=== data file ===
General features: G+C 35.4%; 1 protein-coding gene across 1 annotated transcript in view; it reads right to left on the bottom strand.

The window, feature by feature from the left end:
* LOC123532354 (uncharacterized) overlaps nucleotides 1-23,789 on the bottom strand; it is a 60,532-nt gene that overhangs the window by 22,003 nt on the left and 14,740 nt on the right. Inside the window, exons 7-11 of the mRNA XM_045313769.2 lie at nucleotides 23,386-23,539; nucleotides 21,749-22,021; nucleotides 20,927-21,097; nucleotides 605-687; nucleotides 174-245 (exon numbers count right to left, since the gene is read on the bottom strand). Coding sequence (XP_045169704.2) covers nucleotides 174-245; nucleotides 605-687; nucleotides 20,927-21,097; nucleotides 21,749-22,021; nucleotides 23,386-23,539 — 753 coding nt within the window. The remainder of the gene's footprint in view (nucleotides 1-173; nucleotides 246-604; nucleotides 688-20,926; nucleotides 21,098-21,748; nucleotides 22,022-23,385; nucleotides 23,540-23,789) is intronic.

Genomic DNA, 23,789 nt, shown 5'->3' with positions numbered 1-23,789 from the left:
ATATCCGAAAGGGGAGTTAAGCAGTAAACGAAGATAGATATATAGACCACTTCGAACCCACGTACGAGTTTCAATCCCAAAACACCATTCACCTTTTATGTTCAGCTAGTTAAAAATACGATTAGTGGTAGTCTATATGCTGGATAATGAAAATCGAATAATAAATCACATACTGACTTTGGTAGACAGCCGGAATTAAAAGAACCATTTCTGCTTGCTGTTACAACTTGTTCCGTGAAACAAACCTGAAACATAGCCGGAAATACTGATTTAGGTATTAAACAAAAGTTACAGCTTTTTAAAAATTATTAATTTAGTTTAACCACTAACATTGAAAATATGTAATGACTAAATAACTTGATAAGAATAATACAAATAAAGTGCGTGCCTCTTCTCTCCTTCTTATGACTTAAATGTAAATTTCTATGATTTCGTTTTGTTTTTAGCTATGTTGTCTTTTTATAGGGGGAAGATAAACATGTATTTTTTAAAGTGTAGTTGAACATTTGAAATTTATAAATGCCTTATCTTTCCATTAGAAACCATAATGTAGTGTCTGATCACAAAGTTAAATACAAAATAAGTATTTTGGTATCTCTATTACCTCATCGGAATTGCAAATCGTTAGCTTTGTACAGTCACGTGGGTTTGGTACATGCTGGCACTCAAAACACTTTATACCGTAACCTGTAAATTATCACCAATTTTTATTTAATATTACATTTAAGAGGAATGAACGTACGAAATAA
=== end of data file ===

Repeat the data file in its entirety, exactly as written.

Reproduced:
General features: G+C 35.4%; 1 protein-coding gene across 1 annotated transcript in view; it reads right to left on the bottom strand.

The window, feature by feature from the left end:
* LOC123532354 (uncharacterized) overlaps nucleotides 1-23,789 on the bottom strand; it is a 60,532-nt gene that overhangs the window by 22,003 nt on the left and 14,740 nt on the right. Inside the window, exons 7-11 of the mRNA XM_045313769.2 lie at nucleotides 23,386-23,539; nucleotides 21,749-22,021; nucleotides 20,927-21,097; nucleotides 605-687; nucleotides 174-245 (exon numbers count right to left, since the gene is read on the bottom strand). Coding sequence (XP_045169704.2) covers nucleotides 174-245; nucleotides 605-687; nucleotides 20,927-21,097; nucleotides 21,749-22,021; nucleotides 23,386-23,539 — 753 coding nt within the window. The remainder of the gene's footprint in view (nucleotides 1-173; nucleotides 246-604; nucleotides 688-20,926; nucleotides 21,098-21,748; nucleotides 22,022-23,385; nucleotides 23,540-23,789) is intronic.

Genomic DNA, 23,789 nt, shown 5'->3' with positions numbered 1-23,789 from the left:
ATATCCGAAAGGGGAGTTAAGCAGTAAACGAAGATAGATATATAGACCACTTCGAACCCACGTACGAGTTTCAATCCCAAAACACCATTCACCTTTTATGTTCAGCTAGTTAAAAATACGATTAGTGGTAGTCTATATGCTGGATAATGAAAATCGAATAATAAATCACATACTGACTTTGGTAGACAGCCGGAATTAAAAGAACCATTTCTGCTTGCTGTTACAACTTGTTCCGTGAAACAAACCTGAAACATAGCCGGAAATACTGATTTAGGTATTAAACAAAAGTTACAGCTTTTTAAAAATTATTAATTTAGTTTAACCACTAACATTGAAAATATGTAATGACTAAATAACTTGATAAGAATAATACAAATAAAGTGCGTGCCTCTTCTCTCCTTCTTATGACTTAAATGTAAATTTCTATGATTTCGTTTTGTTTTTAGCTATGTTGTCTTTTTATAGGGGGAAGATAAACATGTATTTTTTAAAGTGTAGTTGAACATTTGAAATTTATAAATGCCTTATCTTTCCATTAGAAACCATAATGTAGTGTCTGATCACAAAGTTAAATACAAAATAAGTATTTTGGTATCTCTATTACCTCATCGGAATTGCAAATCGTTAGCTTTGTACAGTCACGTGGGTTTGGTACATGCTGGCACTCAAAACACTTTATACCGTAACCTGTAAATTATCACCAATTTTTATTTAATATTACATTTAAGAGGAATGAACGTACGAAATAA